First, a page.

aileron was blown up by an explosive shot. The flaps wouldn't work. The rudder was shot to pieces by explosive shot and the controls to it wouldn't work. The horizontal stabilizer on the right side had a hole blasted out of the bottom and the rivets on top were popped out. The wings were peppered and rivets were popped out. The guns wouldn't fire because the solenoids were cut by gunfire. A bullet had entered the canopy just over the pilots head, shooting the rear-view mirror to pieces and ricocheting to the instrument panel where more glass was broken. A rough thing to have in the cock-pit with you. A bullet had exited through the right landing gear knee. One had struck a prop blade. I used to think the descriptive phrase ‘a flying sieve' was an exaggeration.
Major Smith, himself, had a couple of scalp wounds from fragments blasted loose when the bullet came into the cock-pit. He was very composed, must have been all the time or he wouldn't have come back. He said the Japs must have hidden in the overcast that was present and attacked at the ideal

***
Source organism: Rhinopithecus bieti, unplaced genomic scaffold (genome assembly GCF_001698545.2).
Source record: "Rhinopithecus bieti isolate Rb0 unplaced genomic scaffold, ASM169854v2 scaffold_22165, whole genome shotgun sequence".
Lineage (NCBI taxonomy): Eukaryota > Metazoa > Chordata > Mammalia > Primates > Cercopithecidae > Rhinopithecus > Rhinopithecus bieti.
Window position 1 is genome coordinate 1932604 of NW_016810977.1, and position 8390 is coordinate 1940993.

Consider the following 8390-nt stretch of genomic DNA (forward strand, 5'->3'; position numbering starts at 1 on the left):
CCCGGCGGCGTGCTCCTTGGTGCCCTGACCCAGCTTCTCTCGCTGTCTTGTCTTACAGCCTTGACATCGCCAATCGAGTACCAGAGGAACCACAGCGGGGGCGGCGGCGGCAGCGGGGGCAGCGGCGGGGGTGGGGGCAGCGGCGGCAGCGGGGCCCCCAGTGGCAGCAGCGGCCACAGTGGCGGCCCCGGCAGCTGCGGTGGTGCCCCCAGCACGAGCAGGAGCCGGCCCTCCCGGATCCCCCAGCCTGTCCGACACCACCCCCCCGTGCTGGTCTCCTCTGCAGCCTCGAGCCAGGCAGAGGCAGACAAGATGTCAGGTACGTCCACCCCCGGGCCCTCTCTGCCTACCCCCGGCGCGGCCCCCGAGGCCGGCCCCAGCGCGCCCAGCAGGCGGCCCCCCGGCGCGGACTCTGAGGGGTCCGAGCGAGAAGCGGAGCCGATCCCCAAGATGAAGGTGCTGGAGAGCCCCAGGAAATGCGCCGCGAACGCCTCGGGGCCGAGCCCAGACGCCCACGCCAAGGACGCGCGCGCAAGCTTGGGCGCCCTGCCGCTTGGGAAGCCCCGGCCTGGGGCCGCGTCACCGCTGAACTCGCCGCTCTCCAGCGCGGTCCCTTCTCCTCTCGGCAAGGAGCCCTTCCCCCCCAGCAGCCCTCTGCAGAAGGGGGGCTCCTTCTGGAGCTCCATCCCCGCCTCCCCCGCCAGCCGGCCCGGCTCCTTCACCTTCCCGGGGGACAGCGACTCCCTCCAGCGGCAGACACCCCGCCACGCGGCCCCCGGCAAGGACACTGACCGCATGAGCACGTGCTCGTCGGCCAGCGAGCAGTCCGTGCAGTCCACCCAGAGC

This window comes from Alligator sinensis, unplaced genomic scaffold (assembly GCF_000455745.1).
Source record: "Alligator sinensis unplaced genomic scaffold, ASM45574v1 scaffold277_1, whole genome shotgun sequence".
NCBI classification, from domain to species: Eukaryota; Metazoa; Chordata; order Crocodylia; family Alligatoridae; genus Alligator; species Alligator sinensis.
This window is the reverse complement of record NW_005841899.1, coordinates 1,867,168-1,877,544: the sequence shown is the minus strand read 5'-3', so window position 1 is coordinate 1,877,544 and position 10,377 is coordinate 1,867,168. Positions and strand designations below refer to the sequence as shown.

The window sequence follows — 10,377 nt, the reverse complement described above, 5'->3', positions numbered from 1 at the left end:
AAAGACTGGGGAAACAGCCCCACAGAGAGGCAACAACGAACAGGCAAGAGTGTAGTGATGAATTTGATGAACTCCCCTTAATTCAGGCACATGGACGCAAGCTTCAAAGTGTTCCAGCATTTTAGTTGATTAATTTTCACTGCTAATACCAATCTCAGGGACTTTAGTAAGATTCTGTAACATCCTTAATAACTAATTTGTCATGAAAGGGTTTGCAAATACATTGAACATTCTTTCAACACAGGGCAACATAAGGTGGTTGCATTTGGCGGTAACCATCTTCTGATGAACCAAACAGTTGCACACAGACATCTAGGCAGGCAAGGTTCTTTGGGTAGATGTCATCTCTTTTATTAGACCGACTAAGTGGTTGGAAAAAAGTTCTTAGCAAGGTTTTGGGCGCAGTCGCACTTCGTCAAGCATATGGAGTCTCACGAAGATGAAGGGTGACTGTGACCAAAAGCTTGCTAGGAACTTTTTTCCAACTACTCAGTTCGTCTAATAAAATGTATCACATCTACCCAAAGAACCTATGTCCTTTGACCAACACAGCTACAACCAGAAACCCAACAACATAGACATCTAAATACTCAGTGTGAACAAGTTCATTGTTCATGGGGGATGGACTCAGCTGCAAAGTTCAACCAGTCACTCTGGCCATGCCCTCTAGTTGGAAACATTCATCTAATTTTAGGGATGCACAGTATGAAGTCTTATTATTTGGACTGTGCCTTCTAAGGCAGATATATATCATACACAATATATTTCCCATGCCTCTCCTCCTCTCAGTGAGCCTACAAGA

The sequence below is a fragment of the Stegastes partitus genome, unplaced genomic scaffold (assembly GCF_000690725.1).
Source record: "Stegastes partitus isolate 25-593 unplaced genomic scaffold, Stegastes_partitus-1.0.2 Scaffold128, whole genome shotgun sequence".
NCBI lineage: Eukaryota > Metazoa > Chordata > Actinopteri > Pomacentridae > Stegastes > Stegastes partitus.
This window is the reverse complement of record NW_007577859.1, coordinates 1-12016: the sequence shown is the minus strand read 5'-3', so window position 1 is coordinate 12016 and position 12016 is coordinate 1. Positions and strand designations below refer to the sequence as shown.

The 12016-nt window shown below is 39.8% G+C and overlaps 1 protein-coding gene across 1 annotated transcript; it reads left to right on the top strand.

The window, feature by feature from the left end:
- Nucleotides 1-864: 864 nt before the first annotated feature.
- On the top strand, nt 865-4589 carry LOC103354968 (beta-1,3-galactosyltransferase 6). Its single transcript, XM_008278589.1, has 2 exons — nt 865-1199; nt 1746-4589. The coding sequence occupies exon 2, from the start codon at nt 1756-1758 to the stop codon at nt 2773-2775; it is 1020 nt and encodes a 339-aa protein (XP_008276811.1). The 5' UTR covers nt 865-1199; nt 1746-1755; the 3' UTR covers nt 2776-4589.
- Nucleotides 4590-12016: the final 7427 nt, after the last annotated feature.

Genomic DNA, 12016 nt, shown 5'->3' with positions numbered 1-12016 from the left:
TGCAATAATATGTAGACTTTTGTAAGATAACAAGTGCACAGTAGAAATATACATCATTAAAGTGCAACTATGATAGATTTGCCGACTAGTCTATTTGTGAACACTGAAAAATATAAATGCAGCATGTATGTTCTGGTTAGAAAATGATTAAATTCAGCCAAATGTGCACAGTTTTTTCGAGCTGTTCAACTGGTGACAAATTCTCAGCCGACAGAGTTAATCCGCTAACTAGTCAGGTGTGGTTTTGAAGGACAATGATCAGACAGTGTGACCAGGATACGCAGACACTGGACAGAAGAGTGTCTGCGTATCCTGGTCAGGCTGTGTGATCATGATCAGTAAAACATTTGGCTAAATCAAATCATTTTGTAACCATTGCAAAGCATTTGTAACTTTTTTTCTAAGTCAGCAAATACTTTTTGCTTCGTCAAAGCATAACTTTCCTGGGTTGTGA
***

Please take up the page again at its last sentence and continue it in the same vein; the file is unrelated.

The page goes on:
moment, hitting the last two ships in the bombing run just as they were concentrating on their dive. He was hit just as he started to go into his bombing run. Probably by luck alone were the Japs caught before they could escape back into the clouds. It was Lieutenant Hardy, one of the bomber pilots, who received. confirmation on the Zero destroyed.
The top-cover and search mission both reported two fires near the Myitkyina airdrome. Only one Zero was known to have been shot down. Since Lieutenant Clower never returned and was not seen after the bombing run was started he is considered a battle casualty, missing, in action. The last contact I with him was by radio when he called to Major Smith, "Break left, Zero.”
Note: This account is believed to have been written by an unnamed member of the Burma Banshees, perhaps Brad Shuman, perhaps intelligence officer Reeder or Bill Harrell. It was located in the files of fellow Burma Banshee member Philip Adair.